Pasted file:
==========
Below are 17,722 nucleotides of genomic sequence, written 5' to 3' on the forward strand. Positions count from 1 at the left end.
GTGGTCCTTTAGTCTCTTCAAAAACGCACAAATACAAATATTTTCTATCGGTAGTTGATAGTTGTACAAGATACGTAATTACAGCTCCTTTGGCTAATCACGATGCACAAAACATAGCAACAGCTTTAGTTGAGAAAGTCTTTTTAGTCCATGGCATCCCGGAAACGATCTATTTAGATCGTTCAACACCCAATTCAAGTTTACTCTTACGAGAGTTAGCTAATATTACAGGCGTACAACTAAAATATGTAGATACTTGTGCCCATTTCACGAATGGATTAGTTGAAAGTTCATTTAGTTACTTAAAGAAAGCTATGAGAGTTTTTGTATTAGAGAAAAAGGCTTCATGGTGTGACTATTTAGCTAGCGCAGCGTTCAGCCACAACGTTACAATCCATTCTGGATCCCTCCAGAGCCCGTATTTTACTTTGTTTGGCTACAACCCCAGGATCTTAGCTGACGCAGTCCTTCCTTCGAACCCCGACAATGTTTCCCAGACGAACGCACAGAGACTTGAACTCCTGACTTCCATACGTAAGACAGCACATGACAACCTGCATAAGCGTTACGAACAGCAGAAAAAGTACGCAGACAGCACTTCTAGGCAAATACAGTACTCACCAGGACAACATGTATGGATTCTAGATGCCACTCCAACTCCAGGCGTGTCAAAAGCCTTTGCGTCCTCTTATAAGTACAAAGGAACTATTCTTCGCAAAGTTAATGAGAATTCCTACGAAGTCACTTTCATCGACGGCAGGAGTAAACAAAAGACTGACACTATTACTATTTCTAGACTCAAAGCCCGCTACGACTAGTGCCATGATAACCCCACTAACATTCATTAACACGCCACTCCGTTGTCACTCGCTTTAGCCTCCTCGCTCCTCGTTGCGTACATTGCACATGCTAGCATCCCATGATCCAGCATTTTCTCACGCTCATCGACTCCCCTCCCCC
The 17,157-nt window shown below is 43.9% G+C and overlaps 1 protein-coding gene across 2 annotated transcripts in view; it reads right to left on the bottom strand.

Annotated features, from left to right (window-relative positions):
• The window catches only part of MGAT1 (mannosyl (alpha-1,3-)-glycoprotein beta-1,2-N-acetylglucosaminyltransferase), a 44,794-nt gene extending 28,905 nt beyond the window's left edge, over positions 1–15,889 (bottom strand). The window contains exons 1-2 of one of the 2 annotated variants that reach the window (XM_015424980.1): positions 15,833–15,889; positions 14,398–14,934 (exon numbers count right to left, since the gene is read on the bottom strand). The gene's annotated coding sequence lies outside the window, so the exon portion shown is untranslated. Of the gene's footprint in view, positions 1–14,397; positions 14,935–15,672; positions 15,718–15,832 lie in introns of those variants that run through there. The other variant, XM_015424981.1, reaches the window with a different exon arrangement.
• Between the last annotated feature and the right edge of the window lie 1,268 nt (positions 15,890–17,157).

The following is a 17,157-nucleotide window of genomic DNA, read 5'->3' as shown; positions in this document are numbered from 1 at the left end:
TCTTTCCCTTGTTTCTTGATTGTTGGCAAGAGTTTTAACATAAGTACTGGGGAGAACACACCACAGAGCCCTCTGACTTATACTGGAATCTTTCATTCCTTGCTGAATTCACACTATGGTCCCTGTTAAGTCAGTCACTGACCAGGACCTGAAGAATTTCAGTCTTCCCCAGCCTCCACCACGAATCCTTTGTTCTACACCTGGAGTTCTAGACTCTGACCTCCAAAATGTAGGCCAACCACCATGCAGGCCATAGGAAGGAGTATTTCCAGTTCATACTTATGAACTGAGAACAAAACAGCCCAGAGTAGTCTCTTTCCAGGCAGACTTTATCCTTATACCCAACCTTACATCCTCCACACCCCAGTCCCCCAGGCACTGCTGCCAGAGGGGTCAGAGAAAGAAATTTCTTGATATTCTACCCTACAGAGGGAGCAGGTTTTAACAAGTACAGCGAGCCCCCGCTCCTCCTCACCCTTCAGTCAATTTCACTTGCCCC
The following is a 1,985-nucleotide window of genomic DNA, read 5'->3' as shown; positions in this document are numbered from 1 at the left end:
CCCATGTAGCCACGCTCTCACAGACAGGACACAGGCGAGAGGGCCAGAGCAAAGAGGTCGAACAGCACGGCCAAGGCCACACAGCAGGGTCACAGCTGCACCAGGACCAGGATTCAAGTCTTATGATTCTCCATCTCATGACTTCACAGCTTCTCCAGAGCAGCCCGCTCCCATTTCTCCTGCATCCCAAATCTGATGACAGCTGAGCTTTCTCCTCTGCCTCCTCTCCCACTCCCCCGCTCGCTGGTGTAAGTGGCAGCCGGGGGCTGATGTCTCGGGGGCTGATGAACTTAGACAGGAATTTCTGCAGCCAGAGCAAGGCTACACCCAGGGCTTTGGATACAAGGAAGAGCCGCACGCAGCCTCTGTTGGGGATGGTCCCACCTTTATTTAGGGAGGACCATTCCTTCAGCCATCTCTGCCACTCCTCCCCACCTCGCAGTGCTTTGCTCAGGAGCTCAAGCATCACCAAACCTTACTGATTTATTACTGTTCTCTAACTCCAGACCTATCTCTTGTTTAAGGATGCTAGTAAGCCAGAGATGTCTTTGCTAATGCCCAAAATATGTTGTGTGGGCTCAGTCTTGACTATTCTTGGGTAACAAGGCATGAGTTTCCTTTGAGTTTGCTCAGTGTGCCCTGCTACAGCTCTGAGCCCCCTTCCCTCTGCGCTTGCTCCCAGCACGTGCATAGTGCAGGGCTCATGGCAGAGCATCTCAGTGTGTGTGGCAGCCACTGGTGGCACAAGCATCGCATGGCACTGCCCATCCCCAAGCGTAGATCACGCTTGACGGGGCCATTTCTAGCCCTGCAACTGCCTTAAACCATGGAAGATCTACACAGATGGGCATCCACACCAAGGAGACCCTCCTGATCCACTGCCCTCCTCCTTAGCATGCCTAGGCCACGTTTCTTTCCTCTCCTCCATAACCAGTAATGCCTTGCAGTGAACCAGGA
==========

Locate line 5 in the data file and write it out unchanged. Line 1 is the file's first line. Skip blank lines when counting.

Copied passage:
• The window catches only part of MGAT1 (mannosyl (alpha-1,3-)-glycoprotein beta-1,2-N-acetylglucosaminyltransferase), a 44,794-nt gene extending 28,905 nt beyond the window's left edge, over positions 1–15,889 (bottom strand). The window contains exons 1-2 of one of the 2 annotated variants that reach the window (XM_015424980.1): positions 15,833–15,889; positions 14,398–14,934 (exon numbers count right to left, since the gene is read on the bottom strand). The gene's annotated coding sequence lies outside the window, so the exon portion shown is untranslated. Of the gene's footprint in view, positions 1–14,397; positions 14,935–15,672; positions 15,718–15,832 lie in introns of those variants that run through there. The other variant, XM_015424981.1, reaches the window with a different exon arrangement.